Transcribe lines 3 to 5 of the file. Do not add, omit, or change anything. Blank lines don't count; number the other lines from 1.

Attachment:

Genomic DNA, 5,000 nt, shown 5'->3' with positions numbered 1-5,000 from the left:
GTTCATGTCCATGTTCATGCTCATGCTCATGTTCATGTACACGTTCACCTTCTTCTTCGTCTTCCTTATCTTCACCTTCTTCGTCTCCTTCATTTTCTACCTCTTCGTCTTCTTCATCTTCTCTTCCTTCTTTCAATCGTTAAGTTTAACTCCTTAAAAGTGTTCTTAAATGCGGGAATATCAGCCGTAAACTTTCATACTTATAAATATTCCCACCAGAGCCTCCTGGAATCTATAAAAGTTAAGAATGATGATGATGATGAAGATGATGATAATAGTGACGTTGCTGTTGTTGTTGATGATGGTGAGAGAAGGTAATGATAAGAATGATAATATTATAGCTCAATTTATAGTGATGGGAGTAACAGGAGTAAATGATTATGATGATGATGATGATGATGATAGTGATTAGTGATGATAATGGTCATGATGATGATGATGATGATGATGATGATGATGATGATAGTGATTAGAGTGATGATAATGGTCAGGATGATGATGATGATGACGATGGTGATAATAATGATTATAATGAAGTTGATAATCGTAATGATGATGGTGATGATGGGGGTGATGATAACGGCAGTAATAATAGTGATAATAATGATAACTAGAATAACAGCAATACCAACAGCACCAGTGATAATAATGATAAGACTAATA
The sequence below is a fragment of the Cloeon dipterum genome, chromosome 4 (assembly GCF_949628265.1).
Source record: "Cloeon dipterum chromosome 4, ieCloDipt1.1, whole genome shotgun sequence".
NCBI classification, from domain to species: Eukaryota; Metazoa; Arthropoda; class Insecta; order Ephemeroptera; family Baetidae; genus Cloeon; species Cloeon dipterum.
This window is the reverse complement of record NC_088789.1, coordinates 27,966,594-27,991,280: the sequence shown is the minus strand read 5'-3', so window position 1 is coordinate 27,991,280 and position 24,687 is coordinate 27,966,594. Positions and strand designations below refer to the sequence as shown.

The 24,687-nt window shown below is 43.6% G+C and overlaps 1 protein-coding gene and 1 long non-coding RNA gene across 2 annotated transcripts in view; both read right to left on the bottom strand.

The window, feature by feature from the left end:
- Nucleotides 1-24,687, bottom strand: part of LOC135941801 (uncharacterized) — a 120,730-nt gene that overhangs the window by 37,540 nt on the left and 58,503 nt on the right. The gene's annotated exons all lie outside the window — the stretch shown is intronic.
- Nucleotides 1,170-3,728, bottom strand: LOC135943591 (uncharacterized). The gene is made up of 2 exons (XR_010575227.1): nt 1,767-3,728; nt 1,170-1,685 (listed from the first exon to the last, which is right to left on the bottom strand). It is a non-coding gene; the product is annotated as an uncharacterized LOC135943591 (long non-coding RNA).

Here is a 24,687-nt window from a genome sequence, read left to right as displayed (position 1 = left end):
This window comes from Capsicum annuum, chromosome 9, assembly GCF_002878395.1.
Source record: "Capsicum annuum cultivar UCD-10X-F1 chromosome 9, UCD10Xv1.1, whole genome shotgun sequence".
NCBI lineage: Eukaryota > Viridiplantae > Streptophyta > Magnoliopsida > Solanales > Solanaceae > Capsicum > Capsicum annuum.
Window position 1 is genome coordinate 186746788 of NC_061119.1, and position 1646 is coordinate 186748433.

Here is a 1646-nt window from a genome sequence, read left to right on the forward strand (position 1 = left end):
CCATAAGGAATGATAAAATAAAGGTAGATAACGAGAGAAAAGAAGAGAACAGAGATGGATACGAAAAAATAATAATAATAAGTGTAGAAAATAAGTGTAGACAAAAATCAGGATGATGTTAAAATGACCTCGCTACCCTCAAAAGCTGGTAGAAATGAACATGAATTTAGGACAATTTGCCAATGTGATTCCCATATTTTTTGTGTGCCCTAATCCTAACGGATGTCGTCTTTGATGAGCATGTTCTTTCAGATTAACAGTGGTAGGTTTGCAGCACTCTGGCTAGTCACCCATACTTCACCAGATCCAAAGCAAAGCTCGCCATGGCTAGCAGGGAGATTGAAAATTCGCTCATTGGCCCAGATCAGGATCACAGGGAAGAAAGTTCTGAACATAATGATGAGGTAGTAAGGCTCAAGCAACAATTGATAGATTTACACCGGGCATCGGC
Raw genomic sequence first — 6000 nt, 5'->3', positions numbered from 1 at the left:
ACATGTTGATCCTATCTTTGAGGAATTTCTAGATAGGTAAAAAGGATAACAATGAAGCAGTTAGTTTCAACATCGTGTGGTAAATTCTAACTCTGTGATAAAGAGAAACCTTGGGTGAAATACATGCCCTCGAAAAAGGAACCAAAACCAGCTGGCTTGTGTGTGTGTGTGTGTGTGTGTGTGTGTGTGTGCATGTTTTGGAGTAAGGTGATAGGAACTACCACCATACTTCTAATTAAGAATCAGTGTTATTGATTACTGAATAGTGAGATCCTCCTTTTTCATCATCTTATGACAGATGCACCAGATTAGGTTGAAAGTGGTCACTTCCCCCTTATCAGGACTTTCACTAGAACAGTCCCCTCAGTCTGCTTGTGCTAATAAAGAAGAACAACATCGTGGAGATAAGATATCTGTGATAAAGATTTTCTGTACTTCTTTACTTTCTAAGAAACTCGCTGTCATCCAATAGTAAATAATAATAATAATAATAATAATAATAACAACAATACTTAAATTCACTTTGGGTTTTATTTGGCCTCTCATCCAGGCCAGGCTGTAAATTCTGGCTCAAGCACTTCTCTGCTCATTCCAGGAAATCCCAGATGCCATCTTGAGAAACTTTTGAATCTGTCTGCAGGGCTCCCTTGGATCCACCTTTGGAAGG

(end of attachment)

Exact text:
The sequence below is a fragment of the Cloeon dipterum genome, chromosome 4 (assembly GCF_949628265.1).
Source record: "Cloeon dipterum chromosome 4, ieCloDipt1.1, whole genome shotgun sequence".
NCBI classification, from domain to species: Eukaryota; Metazoa; Arthropoda; class Insecta; order Ephemeroptera; family Baetidae; genus Cloeon; species Cloeon dipterum.